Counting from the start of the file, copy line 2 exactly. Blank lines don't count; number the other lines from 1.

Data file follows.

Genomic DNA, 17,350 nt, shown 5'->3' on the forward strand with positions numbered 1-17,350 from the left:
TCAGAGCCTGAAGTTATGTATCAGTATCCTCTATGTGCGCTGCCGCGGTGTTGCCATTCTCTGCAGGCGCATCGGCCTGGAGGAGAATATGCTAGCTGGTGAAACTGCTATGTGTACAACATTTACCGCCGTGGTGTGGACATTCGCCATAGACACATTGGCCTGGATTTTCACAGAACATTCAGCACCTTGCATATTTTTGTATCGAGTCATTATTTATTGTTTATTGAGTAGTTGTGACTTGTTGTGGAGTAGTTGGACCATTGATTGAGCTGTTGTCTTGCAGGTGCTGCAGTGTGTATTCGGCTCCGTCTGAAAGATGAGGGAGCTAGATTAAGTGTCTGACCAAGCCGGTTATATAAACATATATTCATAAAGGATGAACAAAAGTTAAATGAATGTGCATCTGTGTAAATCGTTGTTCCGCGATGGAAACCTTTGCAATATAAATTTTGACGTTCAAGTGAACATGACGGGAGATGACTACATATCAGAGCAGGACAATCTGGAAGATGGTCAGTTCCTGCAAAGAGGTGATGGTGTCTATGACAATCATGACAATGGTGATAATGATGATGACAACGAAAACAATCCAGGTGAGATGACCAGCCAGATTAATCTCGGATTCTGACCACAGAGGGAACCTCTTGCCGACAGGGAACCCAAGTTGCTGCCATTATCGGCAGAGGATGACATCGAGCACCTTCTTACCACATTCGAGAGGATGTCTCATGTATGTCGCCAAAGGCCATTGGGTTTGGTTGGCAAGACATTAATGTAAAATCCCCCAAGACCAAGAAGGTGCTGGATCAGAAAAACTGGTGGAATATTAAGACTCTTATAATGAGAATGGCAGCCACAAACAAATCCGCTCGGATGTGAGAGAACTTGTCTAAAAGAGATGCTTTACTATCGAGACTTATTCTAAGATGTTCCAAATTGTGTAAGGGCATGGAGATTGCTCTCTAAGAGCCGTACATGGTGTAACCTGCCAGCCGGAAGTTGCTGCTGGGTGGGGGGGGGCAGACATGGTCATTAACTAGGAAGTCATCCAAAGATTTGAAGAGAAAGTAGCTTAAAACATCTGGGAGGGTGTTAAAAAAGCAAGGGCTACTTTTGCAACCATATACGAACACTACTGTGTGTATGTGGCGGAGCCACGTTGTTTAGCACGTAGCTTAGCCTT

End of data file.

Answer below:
TCAGAGCCTGAAGTTATGTATCAGTATCCTCTATGTGCGCTGCCGCGGTGTTGCCATTCTCTGCAGGCGCATCGGCCTGGAGGAGAATATGCTAGCTGGTGAAACTGCTATGTGTACAACATTTACCGCCGTGGTGTGGACATTCGCCATAGACACATTGGCCTGGATTTTCACAGAACATTCAGCACCTTGCATATTTTTGTATCGAGTCATTATTTATTGTTTATTGAGTAGTTGTGACTTGTTGTGGAGTAGTTGGACCATTGATTGAGCTGTTGTCTTGCAGGTGCTGCAGTGTGTATTCGGCTCCGTCTGAAAGATGAGGGAGCTAGATTAAGTGTCTGACCAAGCCGGTTATATAAACATATATTCATAAAGGATGAACAAAAGTTAAATGAATGTGCATCTGTGTAAATCGTTGTTCCGCGATGGAAACCTTTGCAATATAAATTTTGACGTTCAAGTGAACATGACGGGAGATGACTACATATCAGAGCAGGACAATCTGGAAGATGGTCAGTTCCTGCAAAGAGGTGATGGTGTCTATGACAATCATGACAATGGTGATAATGATGATGACAACGAAAACAATCCAGGTGAGATGACCAGCCAGATTAATCTCGGATTCTGACCACAGAGGGAACCTCTTGCCGACAGGGAACCCAAGTTGCTGCCATTATCGGCAGAGGATGACATCGAGCACCTTCTTACCACATTCGAGAGGATGTCTCATGTATGTCGCCAAAGGCCATTGGGTTTGGTTGGCAAGACATTAATGTAAAATCCCCCAAGACCAAGAAGGTGCTGGATCAGAAAAACTGGTGGAATATTAAGACTCTTATAATGAGAATGGCAGCCACAAACAAATCCGCTCGGATGTGAGAGAACTTGTCTAAAAGAGATGCTTTACTATCGAGACTTATTCTAAGATGTTCCAAATTGTGTAAGGGCATGGAGATTGCTCTCTAAGAGCCGTACATGGTGTAACCTGCCAGCCGGAAGTTGCTGCTGGGTGGGGGGGGGCAGACATGGTCATTAACTAGGAAGTCATCCAAAGATTTGAAGAGAAAGTAGCTTAAAACATCTGGGAGGGTGTTAAAAAAGCAAGGGCTACTTTTGCAACCATATACGAACACTACTGTGTGTATGTGGCGGAGCCACGTTGTTTAGCACGTAGCTTAGCCTT